Bill Maher Taken to School By Fareed Zacharia
Middle of the road Democrats, known has Blue Dogs, had their ranks seriously thinned on Tuesday because they represent districts that are, in their hearts, right leaning. As a result, they were ripe for the plucking in a swing election.
In addition to the 23 Blue Dogs defeated at the polls, four others had chosen not to run, and two made unsuccessful runs for the Senate. All were replaced by Republicans, bringing the total Blue Dog losses to 29.
Bill Maher seems not to understand this when he argues that Blue Dogs would have retained their seats if only they'd fought for the radical agenda. Fareed Zacharia, of all people, takes him to school.
Twenty-five Blue Dogs managed to hang onto their seats, although for some - for example, Gabrielle Giffords of Arizona - it was a narrow victory. More than half the caucus, including two of its leaders, will thus be gone when the 112th Congress is seated in January.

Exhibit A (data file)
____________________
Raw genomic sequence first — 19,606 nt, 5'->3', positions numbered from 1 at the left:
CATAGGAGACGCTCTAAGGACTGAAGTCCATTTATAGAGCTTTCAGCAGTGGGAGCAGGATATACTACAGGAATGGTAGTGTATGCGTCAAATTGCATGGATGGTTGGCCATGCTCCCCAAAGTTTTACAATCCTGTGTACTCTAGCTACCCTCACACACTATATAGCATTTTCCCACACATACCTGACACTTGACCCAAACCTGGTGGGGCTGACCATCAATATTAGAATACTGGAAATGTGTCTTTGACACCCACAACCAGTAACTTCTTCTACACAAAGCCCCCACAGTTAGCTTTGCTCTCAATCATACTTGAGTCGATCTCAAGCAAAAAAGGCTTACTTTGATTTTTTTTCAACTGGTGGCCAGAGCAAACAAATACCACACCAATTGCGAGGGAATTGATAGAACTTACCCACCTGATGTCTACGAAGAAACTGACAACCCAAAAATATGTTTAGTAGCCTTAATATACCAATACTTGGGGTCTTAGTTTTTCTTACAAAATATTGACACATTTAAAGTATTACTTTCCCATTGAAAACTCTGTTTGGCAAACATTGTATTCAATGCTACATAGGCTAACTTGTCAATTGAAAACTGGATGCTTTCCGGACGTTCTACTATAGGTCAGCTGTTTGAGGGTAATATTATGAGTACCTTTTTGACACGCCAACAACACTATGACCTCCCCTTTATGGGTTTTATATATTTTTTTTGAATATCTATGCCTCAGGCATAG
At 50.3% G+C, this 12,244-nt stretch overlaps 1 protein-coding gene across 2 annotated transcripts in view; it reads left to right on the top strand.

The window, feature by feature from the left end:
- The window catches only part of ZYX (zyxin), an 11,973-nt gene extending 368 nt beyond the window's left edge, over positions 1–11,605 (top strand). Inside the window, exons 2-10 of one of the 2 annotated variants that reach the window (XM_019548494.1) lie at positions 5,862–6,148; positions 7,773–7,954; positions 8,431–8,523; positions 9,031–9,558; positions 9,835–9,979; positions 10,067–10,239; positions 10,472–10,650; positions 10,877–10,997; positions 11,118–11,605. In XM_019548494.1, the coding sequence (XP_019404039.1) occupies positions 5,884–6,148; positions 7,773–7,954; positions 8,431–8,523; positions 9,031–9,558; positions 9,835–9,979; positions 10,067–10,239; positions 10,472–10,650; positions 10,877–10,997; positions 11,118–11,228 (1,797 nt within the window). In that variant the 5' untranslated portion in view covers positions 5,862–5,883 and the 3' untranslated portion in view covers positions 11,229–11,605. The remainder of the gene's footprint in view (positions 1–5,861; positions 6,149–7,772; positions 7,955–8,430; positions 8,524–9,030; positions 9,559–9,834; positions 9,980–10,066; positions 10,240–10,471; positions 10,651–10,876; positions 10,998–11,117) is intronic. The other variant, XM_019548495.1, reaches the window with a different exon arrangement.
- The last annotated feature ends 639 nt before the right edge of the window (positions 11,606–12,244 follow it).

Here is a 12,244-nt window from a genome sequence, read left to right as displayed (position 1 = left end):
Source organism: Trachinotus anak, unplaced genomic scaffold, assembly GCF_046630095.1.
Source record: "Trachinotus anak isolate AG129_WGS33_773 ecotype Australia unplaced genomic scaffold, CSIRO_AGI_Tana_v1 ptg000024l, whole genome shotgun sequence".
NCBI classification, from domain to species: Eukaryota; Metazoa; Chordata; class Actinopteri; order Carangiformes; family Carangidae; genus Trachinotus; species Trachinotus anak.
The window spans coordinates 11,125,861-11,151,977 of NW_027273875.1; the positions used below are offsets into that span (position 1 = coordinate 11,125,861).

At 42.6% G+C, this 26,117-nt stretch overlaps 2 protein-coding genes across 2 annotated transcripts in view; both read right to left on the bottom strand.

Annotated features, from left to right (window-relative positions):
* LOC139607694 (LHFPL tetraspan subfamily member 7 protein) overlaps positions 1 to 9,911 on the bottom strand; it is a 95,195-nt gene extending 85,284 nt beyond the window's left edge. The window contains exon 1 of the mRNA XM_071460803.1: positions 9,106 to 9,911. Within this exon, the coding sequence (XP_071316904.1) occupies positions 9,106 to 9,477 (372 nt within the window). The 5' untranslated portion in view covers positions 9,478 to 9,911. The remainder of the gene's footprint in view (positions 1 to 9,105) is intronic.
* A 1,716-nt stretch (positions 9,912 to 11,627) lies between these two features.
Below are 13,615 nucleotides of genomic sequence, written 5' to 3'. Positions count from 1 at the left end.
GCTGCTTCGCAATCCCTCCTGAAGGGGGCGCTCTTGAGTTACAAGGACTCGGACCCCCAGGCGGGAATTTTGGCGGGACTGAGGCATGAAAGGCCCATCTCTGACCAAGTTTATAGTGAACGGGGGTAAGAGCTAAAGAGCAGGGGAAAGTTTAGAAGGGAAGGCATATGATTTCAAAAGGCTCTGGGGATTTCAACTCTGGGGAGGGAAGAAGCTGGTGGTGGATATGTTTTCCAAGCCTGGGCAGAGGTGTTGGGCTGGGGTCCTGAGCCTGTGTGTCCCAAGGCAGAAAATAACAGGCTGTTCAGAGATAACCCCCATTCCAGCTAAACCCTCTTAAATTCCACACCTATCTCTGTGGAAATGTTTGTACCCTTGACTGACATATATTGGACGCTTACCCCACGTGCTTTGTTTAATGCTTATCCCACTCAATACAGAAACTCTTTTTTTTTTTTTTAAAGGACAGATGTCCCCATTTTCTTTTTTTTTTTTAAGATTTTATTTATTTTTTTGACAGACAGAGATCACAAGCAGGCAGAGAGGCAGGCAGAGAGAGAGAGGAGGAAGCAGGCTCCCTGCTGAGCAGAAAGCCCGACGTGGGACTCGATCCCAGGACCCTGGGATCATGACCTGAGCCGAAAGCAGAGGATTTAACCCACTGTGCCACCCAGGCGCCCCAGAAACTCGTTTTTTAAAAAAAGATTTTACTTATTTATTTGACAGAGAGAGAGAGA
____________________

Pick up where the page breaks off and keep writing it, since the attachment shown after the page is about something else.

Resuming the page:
Most of the thrown out Blue Dogs picked up their seats in the anti-GOP waves of '06 and '08, making them more vulnerable to this wave.
Since the 79-member Progressive Caucus saw only four of its members defeated, the partisan divide likely will be sharper than in the current House and Speaker John Boehner will find fewer allies across the aisle willing to give cover to Republican initiatives.
Even though the left likes to talk about the GOP as the party of no, the socialists hate Blue Dogs because they work with Republicans. It will be liberals who exascerbate the partisanship in Washington moving forward.